I have personally been approached by a total of eight institutions since January to offer my opinion on the course content… Whilst I admire these institutions for contacting people in the industry for feedback, it’s important that they realise it’s not one-time input that is required; it needs to be continuous.
Here’s my dilemma with a BIM MSc or PhD – I’d love nothing more than to become ‘Dr Casey Rutland’ and I think I already have enough base knowledge to be able to research something of value to me and the company I work for. The problem is that anyone new to BIM and it’s intricacies, looking to leapfrog those currently at the coal face, simply cannot catch up over the duration of a two year static course (with a pre defined curriculum).
Perhaps you may see this as controversial, but the most important aspect when teaching future generations of our industry about BIM is the process, not the software. People in the BIM Network know and understand this. I can teach users to use software (at a basic level) in a day, but that’s not what is important.
BIM touches every part of the AEC industry…
And because of this, in my opinion the main topics to consider teaching are:
- The co-operative working environment.
- BIM for sustainability.
- The programme implications.
- Fee implications.
- The use of BIM for stakeholder engagement.
- The importance of client briefing.
- The use of data.
- How Contractors / Clients / FM co’s & end-users benefit from BIM.
- NOT forgetting about ‘design’.
- The legal aspects (not problems).
- BIM for QS’s
- The ‘new’ deliverables.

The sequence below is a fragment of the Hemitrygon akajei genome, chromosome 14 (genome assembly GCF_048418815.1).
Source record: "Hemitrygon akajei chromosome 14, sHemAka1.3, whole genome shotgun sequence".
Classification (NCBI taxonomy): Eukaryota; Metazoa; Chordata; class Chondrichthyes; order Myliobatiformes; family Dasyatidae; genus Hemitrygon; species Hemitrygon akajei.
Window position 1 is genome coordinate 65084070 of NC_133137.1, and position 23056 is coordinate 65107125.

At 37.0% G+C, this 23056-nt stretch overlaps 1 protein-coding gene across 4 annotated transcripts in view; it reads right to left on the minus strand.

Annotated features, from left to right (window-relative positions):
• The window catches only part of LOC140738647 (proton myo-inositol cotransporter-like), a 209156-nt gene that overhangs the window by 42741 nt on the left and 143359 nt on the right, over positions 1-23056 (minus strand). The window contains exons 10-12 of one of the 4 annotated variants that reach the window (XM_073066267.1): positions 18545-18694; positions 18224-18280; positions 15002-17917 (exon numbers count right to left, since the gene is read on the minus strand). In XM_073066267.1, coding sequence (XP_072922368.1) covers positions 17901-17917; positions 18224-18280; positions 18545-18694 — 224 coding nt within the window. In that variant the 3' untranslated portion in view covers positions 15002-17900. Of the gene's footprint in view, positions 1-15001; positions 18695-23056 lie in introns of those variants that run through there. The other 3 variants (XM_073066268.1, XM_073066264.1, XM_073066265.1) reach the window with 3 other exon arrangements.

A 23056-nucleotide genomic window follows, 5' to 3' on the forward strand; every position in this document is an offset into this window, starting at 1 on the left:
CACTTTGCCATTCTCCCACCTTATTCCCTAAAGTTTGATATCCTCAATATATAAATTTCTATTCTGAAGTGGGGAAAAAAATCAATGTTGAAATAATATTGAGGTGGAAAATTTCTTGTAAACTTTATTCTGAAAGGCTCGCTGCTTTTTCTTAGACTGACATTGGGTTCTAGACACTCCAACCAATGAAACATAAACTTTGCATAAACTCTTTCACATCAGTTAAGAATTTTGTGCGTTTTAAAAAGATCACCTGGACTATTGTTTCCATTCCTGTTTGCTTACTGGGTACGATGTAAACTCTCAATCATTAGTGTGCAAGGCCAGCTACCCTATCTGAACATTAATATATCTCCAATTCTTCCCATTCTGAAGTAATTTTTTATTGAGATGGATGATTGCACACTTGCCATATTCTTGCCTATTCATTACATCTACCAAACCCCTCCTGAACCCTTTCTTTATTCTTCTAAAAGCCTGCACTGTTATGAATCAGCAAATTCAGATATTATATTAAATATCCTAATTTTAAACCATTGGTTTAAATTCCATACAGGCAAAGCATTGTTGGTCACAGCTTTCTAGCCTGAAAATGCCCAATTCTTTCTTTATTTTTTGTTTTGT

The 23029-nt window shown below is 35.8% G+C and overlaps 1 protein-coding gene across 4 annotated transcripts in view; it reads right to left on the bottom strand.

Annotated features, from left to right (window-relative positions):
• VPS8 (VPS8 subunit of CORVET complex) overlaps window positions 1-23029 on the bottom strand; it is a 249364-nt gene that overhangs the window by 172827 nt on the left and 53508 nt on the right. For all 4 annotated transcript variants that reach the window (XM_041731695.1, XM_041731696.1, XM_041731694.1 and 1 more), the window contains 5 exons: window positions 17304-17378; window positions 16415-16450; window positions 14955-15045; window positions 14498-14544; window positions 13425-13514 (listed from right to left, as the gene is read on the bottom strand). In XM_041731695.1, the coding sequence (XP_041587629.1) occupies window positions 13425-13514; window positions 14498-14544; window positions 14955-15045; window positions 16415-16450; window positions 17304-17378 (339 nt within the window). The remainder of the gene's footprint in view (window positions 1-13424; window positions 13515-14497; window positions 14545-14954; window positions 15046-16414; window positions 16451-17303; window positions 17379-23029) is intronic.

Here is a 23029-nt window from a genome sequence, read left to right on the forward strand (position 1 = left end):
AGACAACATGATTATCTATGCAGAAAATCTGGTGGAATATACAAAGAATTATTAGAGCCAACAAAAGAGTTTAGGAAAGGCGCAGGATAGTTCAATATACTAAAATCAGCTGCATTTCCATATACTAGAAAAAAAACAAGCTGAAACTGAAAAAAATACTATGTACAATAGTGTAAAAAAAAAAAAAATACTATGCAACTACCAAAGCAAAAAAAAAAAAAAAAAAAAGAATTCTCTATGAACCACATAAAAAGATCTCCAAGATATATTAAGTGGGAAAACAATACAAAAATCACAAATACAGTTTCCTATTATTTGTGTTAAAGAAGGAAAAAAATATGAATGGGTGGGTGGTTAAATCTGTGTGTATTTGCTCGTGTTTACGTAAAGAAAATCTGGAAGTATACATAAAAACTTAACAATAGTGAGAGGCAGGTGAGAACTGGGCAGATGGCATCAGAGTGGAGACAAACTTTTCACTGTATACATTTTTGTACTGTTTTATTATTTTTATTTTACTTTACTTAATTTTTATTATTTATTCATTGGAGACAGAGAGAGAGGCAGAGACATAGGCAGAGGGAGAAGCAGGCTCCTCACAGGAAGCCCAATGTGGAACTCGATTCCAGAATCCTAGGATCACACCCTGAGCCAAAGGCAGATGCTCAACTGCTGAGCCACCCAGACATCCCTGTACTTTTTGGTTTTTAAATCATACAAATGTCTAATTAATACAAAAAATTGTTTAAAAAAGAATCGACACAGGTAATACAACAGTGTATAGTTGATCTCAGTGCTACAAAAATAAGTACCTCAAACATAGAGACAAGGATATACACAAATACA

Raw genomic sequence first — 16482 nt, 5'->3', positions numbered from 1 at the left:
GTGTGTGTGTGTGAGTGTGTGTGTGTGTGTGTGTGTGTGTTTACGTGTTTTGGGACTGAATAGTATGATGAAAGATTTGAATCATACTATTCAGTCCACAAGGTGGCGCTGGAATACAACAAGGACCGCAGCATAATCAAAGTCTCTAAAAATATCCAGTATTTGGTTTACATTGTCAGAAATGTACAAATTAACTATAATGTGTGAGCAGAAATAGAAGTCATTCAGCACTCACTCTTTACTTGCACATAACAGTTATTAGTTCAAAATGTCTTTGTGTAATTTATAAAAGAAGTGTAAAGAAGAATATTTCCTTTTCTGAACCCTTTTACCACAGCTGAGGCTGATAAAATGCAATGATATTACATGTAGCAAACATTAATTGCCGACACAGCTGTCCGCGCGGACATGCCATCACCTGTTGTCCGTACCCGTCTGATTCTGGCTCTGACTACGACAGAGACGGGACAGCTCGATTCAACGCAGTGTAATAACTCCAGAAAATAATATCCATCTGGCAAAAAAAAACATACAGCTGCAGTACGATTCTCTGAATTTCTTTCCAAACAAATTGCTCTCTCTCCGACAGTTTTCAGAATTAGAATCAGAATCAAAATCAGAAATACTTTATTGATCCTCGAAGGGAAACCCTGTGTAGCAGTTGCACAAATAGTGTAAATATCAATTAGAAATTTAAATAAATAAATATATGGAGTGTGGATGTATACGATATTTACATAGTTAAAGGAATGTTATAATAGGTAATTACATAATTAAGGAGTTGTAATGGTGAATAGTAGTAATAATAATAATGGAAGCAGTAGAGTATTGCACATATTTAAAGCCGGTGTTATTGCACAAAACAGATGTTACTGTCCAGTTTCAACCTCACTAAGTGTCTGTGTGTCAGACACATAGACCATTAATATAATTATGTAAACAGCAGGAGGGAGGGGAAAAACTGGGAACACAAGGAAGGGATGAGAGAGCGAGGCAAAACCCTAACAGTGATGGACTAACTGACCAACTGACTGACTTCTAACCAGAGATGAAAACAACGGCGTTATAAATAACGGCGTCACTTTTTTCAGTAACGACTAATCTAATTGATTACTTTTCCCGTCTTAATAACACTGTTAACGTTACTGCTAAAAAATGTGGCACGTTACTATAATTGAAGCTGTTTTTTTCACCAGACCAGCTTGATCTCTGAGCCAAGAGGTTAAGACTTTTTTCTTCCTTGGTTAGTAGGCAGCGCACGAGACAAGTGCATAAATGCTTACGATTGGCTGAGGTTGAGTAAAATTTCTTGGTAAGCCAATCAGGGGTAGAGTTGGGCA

- The importance of standards.
- The state of the UK vs the ROTW.
Whilst this is not an exhaustive list, and I understand that this may not be within the remit of everyone I speak with who represent Universities, but if this point is understood by education providers we’ll all be in better place very soon. Combined, multi-disciplinary AEC courses anyone?
We must remember that any BIM authoring software is nothing but a tool, in the same way that a pencil is.
If a university’s aim is to arm students with software knowledge then I’d agree that Revit is a good starting point but BIM is bigger than that.
If we can at least aim to reduce the gap between AEC education and the practicalities of ‘real world’ business needs, things will improve slowly, but much faster than they will if all we’re doing is taking up the slack for software skills that ageing industry figures can’t (or don’t want) to use and understand.
Those who can, teach? I’m not sure…
As I stated at the top of this blog, the input from industry needs to be continuous and from my education experience I’ve mostly seen tutors who had been disconnected from the industry for a long time. This still continues and we sometimes see students being taught almost useless ways of working. At least show them how the modern sector works!
I have no global solutions, but I have a passion to teach others whilst maintaining a position within the industry I love. I’m not sure what that makes me, but I’m sure it’s a by-product of learning so much from the people I have worked with over the years.
I feel the need to share and educate wherever I can. Even if it’s outdated in 5 years, it’s better than 20 or 30 years…